Clocking in and out issues

Written by Martha Mitchell
1 May, 2022

Clocking in and out issues

The thought of clocking in and out often makes people think of factory workers lined up punching their clock cards down at the start or end of a shift (does Coronation Street spring to mind?)!  Clocking in and out still has huge benefits in retail and can be completed in a 21st-century manner.  

In a busy retail setting, it is often difficult to keep an eye on when employees start or finish work.  It can lead to complications in calculating pay, or managing lateness and generally absorb management time. 

Clocking in and out can prevent a whole number of problems from arising.

Why bother requiring your staff to clock in and out?

Legal obligation and assistance

All employers in the UK are required to keep records for employees who opt out of the 48-hour working time directive.  

Furthermore, if an employee challenged their pay (calculation based on hours worked or holiday pay for example) the employer will need evidence of the hours worked.


Reducing management time

Clocking in is a really effective method of establishing whether employees are working to their contracted hours without any hassle.  The records help to manage whether an employee is entitled to breaks, arrives and leaves on time, and whether employees are taking excessive breaks or not.

It’s also really important for employee well-being as clocking in records will enable managers to see who is consistently working additional hours.  It can be the first step to noticing employee burnout or stress (more details on how to spot it and manage it here).


Reducing lateness 

Employees are less likely to be late if they know that there is a firm record of the time which they clocked in for their shift.  There is also the added bonus of being able to conduct management meetings to address lateness without having to spend hours asking colleagues what the start time was on a particular day.


Payroll help

Finally, clocking in machines often sync to payroll and automates payment calculations.  This is most helpful for employees who work irregular hours or zero-hours workers.  Why wouldn’t employers want this?

What are the main HR headaches with clocking systems?

The biggest problem with clocking systems is that they rely on correct usage.  If an employee fails to clock in (intentionally or unintentionally) it can create a headache.  It’s still less work than monitoring everyone’s hours but it’s certainly an issue that crops up.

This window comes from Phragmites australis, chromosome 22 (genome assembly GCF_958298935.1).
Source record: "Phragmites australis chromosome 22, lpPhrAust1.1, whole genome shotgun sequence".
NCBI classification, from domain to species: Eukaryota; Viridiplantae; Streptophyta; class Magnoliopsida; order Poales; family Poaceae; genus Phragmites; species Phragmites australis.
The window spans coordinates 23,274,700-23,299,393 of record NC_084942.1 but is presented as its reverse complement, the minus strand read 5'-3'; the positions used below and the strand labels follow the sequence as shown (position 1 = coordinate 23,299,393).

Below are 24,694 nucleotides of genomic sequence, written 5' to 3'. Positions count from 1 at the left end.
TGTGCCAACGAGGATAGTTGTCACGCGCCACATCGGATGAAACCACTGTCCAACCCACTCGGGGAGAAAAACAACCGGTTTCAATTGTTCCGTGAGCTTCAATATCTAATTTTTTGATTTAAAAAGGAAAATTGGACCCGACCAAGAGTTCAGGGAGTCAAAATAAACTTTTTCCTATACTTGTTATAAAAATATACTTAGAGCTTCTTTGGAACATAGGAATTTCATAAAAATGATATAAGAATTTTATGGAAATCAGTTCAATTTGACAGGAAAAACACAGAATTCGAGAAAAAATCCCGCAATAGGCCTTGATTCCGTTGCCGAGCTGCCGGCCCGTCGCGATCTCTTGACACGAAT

Sometimes, employees will clock in for each other; or abuse the system themselves.  Forgetting to clock in can sometimes be an excuse for arriving late at work or prolonging breaks.  

With the advance in technology, we have also seen an increase in employee data concerns.  Clocking in machines now retain employee data; from biometric (retina or fingerprint) to whereabouts (geotagging) or others.  


Annual Leave

Our Top Tips

  1. Ensure you have a compliant GDPR policy which refers to how you will store data and who (if anyone) it is passed to.  Biometric data is classed as special category data for which you need specific consent to process.  We recommend that each employee signifies their consent to this in writing.
  2. Use signage to remind staff to clock in and out
  3. Implement a staff handbook that sets out clear rules in regards to clocking in and out.
  4. Consistently take action against those who forget to clock in or out, or do so for one another such as informal chat; letter of concern; formal warning / disciplinary process.

 In regards to tip 4 either call the FRA HR Helpline or Download our free How-To Guide on “How to conduct a disciplinary hearing” 

Implications for Payroll in clocking in and out

We recently posted some guidance on deductions from wages in retail which can assist with pay accuracy but a clocking machine can also help with this.  Clocking in means that employers have accurate ‘to the minute’ details on when an employee works.  It is important that employers pay hourly paid staff (especially those on minimum wage) for the actual time worked.

Employers should not make a deduction for 10-minute intervals if the employee clocked in 1 minute late but they can make payments exact for the hours worked.

In the long run, accurate payment based on hours worked could be a cost-saving not to be missed!

Employment Law Solutions can help

If you have any further questions on how to implement a clocking-in machine or manage its use, call the HR Helpline for your free advice or request a quote for our fixed fee HR solution!

As part of the Farm Retail Association partnership with Employment Law Solutions, FRA members have access to a free hour per month with Employment Law Solutions. Get in touch to claim your free hour.


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